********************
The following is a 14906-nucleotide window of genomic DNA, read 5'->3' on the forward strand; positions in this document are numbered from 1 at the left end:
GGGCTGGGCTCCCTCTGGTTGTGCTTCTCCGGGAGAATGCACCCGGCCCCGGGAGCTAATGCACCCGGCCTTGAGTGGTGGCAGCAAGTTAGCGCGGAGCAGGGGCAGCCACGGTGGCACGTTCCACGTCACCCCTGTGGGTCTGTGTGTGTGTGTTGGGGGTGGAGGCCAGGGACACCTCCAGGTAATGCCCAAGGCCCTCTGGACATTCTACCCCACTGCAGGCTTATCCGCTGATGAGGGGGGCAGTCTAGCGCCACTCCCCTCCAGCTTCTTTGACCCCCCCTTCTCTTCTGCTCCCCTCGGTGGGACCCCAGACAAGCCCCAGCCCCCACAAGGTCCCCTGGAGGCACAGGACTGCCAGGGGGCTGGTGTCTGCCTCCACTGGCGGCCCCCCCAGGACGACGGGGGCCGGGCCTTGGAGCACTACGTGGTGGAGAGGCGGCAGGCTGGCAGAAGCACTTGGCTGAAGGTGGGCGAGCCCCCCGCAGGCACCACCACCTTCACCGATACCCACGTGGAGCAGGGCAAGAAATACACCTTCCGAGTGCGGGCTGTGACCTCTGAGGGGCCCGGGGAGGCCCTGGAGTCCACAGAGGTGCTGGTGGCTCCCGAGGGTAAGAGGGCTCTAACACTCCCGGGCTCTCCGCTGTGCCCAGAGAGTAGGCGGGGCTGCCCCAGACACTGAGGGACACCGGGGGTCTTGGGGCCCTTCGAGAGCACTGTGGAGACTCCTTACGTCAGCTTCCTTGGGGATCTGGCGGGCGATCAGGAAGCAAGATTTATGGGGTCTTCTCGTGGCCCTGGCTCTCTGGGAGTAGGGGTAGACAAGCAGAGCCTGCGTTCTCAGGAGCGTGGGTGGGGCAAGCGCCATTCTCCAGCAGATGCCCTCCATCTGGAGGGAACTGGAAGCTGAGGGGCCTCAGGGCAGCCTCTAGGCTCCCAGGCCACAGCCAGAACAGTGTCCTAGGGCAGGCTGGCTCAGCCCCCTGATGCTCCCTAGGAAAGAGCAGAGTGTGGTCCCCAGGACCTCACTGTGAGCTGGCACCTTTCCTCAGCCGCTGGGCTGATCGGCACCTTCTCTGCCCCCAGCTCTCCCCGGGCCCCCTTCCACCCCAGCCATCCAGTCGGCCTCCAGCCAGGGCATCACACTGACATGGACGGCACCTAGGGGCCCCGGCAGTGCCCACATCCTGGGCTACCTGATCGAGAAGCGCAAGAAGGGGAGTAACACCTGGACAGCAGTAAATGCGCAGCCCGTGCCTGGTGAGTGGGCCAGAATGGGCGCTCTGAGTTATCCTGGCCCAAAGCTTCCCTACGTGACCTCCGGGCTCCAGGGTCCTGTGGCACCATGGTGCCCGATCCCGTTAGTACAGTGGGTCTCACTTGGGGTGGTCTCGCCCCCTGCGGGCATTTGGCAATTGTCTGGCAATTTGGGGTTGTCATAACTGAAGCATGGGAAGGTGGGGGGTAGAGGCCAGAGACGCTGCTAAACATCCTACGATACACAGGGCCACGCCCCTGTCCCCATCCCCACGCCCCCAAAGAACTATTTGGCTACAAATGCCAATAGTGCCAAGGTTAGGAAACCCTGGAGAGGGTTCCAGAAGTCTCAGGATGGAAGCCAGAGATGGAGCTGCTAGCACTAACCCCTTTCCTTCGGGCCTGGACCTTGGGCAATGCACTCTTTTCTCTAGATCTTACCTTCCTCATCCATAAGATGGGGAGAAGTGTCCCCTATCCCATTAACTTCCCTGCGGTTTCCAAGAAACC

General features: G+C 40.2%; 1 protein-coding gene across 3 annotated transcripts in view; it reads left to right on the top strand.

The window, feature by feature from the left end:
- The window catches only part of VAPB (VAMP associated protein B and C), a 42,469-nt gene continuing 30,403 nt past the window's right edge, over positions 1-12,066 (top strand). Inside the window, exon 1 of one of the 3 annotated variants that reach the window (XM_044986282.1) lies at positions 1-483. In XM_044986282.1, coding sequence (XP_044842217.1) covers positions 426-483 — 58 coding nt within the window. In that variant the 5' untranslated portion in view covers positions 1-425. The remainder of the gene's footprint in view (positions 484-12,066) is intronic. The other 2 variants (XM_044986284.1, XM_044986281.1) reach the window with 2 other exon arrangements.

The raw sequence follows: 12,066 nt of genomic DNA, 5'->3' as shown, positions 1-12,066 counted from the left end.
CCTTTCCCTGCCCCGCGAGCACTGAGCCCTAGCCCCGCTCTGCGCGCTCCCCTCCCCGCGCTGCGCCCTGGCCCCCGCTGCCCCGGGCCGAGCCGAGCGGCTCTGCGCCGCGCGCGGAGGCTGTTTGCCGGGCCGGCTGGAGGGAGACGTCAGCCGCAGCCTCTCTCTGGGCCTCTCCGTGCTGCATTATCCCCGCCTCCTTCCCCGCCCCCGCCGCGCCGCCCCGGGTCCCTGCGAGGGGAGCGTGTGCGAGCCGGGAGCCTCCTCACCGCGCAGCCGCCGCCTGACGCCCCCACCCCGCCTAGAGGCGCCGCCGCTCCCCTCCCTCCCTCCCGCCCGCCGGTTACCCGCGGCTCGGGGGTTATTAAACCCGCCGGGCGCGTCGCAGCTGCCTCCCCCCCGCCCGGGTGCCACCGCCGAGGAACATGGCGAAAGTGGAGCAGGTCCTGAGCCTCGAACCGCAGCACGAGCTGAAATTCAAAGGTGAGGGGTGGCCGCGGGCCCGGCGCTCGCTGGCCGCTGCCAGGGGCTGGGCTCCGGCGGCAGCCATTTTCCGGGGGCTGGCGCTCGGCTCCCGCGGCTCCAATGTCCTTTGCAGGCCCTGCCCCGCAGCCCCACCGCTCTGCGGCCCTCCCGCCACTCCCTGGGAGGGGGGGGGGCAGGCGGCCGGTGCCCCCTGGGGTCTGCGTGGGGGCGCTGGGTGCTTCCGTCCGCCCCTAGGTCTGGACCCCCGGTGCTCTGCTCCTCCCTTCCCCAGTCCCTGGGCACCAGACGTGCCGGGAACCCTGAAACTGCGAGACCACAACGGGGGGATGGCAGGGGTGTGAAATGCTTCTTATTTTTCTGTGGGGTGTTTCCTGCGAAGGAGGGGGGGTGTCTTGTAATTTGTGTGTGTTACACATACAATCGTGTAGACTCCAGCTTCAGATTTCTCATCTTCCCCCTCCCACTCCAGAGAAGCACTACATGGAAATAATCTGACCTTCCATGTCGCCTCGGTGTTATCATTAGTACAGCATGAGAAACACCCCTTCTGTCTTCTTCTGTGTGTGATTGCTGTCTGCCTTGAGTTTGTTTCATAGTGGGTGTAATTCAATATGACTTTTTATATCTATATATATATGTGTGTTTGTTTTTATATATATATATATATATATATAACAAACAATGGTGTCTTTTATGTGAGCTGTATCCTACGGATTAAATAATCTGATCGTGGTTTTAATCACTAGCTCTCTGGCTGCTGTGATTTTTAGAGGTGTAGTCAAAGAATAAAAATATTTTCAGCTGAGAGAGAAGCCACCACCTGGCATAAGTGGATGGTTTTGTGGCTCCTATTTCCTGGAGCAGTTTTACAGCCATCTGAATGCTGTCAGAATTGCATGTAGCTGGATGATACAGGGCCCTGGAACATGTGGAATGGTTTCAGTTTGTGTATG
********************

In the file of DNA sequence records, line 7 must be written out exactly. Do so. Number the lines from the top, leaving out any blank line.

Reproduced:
CCTTTCCCTGCCCCGCGAGCACTGAGCCCTAGCCCCGCTCTGCGCGCTCCCCTCCCCGCGCTGCGCCCTGGCCCCCGCTGCCCCGGGCCGAGCCGAGCGGCTCTGCGCCGCGCGCGGAGGCTGTTTGCCGGGCCGGCTGGAGGGAGACGTCAGCCGCAGCCTCTCTCTGGGCCTCTCCGTGCTGCATTATCCCCGCCTCCTTCCCCGCCCCCGCCGCGCCGCCCCGGGTCCCTGCGAGGGGAGCGTGTGCGAGCCGGGAGCCTCCTCACCGCGCAGCCGCCGCCTGACGCCCCCACCCCGCCTAGAGGCGCCGCCGCTCCCCTCCCTCCCTCCCGCCCGCCGGTTACCCGCGGCTCGGGGGTTATTAAACCCGCCGGGCGCGTCGCAGCTGCCTCCCCCCCGCCCGGGTGCCACCGCCGAGGAACATGGCGAAAGTGGAGCAGGTCCTGAGCCTCGAACCGCAGCACGAGCTGAAATTCAAAGGTGAGGGGTGGCCGCGGGCCCGGCGCTCGCTGGCCGCTGCCAGGGGCTGGGCTCCGGCGGCAGCCATTTTCCGGGGGCTGGCGCTCGGCTCCCGCGGCTCCAATGTCCTTTGCAGGCCCTGCCCCGCAGCCCCACCGCTCTGCGGCCCTCCCGCCACTCCCTGGGAGGGGGGGGGGCAGGCGGCCGGTGCCCCCTGGGGTCTGCGTGGGGGCGCTGGGTGCTTCCGTCCGCCCCTAGGTCTGGACCCCCGGTGCTCTGCTCCTCCCTTCCCCAGTCCCTGGGCACCAGACGTGCCGGGAACCCTGAAACTGCGAGACCACAACGGGGGGATGGCAGGGGTGTGAAATGCTTCTTATTTTTCTGTGGGGTGTTTCCTGCGAAGGAGGGGGGGTGTCTTGTAATTTGTGTGTGTTACACATACAATCGTGTAGACTCCAGCTTCAGATTTCTCATCTTCCCCCTCCCACTCCAGAGAAGCACTACATGGAAATAATCTGACCTTCCATGTCGCCTCGGTGTTATCATTAGTACAGCATGAGAAACACCCCTTCTGTCTTCTTCTGTGTGTGATTGCTGTCTGCCTTGAGTTTGTTTCATAGTGGGTGTAATTCAATATGACTTTTTATATCTATATATATATGTGTGTTTGTTTTTATATATATATATATATATATATAACAAACAATGGTGTCTTTTATGTGAGCTGTATCCTACGGATTAAATAATCTGATCGTGGTTTTAATCACTAGCTCTCTGGCTGCTGTGATTTTTAGAGGTGTAGTCAAAGAATAAAAATATTTTCAGCTGAGAGAGAAGCCACCACCTGGCATAAGTGGATGGTTTTGTGGCTCCTATTTCCTGGAGCAGTTTTACAGCCATCTGAATGCTGTCAGAATTGCATGTAGCTGGATGATACAGGGCCCTGGAACATGTGGAATGGTTTCAGTTTGTGTATG